For many years, we at LeanPath have talked about the “romance of composting.” We have found in our work on this issue that when people are putting food back into the soil rather than sending it to rot in a landfill, they often think they have checked the box or closed the loop on addressing wasted food within their organization. This tends to translate into a feeling that they don’t need to worry about food waste prevention strategies since they are already composting. And our hypothesis has always been that they may even become waste complacent since they know that the waste is ending up in a “good place.”
A recent study from the University of Ohio has confirmed our hypothesis. Researchers examined a group of 266 students, staff and Columbus residents—with random groupings either receiving information related to food waste or not. During the study, which took place during a buffet-style meal provided by the researchers, the participants were allowed take as much food as they wanted, but sharing and doggie bags were not permitted. The researchers then weighed each diner’s tray at the end of the meal to measure how much food had been left on the plates.
Researchers provided a portion of the participant group with educational cards on the negative impact of food waste and told them their wasted food would be going to a landfill. This group wasted 77% less food than another group that was not provided with any information on food waste. These results are very encouraging in terms of confirming that information and awareness of the issue can indeed lead to significant behavior change.
Another portion of the study group was given the same information on food waste as the other group, but was informed that their wasted food was going to be composted rather than sent to landfill. This messaging highlighted that positive impact of composting in terms of reducing methane emissions and nourishing the soil. The alarming results with this group: they wasted just as much food as the group that did not receive any information or education around food waste.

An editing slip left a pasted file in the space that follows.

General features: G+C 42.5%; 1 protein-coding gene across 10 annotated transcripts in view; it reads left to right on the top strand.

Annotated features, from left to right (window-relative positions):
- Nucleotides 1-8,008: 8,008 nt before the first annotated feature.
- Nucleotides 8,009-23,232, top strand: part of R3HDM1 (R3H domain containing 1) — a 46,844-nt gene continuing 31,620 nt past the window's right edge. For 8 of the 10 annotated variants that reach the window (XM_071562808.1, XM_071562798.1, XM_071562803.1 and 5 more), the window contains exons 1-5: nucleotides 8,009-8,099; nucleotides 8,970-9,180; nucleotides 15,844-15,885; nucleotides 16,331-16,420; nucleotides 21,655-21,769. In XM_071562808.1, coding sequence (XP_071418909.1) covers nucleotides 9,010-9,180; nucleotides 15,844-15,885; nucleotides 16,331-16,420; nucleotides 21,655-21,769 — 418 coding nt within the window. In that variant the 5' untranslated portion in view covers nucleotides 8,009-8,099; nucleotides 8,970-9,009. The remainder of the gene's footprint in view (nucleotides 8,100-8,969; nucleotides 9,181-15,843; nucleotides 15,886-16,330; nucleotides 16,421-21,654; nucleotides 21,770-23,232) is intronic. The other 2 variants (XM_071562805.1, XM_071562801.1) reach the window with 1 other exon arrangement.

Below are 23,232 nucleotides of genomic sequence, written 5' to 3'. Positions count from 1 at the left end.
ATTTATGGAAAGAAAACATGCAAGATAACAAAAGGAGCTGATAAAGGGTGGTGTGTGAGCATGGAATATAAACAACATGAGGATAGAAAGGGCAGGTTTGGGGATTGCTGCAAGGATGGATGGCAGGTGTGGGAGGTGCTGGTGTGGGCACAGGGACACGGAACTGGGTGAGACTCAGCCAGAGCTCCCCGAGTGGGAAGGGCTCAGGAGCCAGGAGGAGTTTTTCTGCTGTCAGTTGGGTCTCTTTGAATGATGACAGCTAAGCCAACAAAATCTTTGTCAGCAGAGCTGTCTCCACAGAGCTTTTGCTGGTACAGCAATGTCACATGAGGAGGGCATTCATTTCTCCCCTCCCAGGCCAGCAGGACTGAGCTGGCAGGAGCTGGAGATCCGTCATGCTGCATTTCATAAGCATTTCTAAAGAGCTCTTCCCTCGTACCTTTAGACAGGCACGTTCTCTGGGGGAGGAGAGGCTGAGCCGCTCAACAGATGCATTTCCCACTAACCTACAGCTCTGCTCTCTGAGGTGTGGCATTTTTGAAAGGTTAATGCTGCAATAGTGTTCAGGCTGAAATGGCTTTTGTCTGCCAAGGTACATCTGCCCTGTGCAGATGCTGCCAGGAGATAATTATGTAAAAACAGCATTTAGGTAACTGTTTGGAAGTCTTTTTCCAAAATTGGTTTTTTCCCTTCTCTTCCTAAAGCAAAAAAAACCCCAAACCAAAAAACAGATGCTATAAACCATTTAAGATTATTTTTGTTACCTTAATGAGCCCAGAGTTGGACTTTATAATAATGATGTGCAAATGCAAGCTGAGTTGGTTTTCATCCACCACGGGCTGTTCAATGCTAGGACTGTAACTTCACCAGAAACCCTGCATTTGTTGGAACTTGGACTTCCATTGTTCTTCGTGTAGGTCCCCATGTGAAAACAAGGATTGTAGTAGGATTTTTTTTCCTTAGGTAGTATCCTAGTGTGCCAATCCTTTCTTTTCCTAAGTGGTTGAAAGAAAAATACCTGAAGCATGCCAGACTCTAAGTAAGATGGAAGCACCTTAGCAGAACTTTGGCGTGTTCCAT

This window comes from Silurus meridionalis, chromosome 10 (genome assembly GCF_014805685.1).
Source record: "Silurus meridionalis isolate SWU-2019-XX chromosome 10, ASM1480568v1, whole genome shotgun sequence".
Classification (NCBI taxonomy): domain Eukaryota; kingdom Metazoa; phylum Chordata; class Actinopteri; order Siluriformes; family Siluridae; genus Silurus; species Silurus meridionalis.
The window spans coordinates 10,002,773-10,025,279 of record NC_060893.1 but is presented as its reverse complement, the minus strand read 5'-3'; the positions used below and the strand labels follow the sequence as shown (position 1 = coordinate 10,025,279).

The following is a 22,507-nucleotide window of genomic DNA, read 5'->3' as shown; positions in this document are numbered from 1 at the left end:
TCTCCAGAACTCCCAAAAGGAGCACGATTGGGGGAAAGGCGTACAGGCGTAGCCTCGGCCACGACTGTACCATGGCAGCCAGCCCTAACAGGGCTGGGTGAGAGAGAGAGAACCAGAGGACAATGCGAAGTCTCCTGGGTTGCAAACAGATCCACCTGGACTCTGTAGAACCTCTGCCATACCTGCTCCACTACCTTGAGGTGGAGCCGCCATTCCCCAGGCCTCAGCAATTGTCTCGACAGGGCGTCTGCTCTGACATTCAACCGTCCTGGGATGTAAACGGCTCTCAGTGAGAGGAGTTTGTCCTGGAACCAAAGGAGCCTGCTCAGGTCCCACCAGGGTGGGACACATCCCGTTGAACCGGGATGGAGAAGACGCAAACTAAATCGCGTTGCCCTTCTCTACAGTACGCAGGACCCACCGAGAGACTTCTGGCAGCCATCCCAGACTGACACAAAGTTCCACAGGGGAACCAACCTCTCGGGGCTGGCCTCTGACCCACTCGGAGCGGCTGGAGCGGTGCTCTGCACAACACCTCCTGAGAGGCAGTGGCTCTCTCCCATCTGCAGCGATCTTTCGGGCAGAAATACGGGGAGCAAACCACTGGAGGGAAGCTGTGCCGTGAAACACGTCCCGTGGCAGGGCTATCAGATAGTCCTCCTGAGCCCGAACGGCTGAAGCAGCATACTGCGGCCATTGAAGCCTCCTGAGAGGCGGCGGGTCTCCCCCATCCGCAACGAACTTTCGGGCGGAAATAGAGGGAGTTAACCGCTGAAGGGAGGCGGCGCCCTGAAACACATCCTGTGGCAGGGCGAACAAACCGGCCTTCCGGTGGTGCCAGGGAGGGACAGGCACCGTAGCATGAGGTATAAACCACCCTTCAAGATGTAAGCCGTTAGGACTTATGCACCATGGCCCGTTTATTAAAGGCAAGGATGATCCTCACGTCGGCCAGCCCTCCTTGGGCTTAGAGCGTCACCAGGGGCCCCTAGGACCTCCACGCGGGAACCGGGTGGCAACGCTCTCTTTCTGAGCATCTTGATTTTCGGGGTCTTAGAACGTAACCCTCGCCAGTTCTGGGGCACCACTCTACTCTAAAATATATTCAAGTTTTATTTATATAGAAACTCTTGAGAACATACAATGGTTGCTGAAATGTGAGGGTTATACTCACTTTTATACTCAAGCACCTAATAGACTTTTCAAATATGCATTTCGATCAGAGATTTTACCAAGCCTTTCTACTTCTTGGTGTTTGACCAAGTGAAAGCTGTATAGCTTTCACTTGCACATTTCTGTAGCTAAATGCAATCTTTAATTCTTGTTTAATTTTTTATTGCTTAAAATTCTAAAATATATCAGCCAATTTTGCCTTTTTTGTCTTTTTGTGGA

Researcher Brian Roe was quoted about the results, speaking to the implications they may have to foodservice institutions:
“There are many new and innovative approaches being proposed to reduce food waste and to minimize its environmental impact. However, there exists little thought about whether various approaches are complementary or competitive,” he said. “This study is one of the few to consider how various approaches might interact.”
Implications for Foodservice Operations
So what does this mean for our clients and the foodservice community at large? It certainly causes us to think about what messages we are putting in front of both our employees and customers. It stands to reason that if consumers waste more when they know food is being composted, this is likely to hold true with kitchen staff as well.
Food waste education is imperative. While composting keeps food out of landfills (a definitive positive), it does not address all the negative upstream environmental impacts associated with getting that food to the kitchen. Think of all of the resources wasted to produce, transport, and cook that food. If we reframe the issue and solutions, the results could be markedly different.
Messaging and signage should be carefully considered. Further, we must address the total issue—from root cause analysis of why food is being wasted in the first place (prevention), to donating edible excess, to energy production and feeding soil. Not all food waste solutions are created equal, and we must prioritize actions based on the greatest impact. (Reminder: the EPA Food Recovery Hierarchy is a great tool for this.)
What are you finding in your kitchens? If you are composting, do you think it’s making people more waste complacent? We’d love to hear your thoughts in the comments section.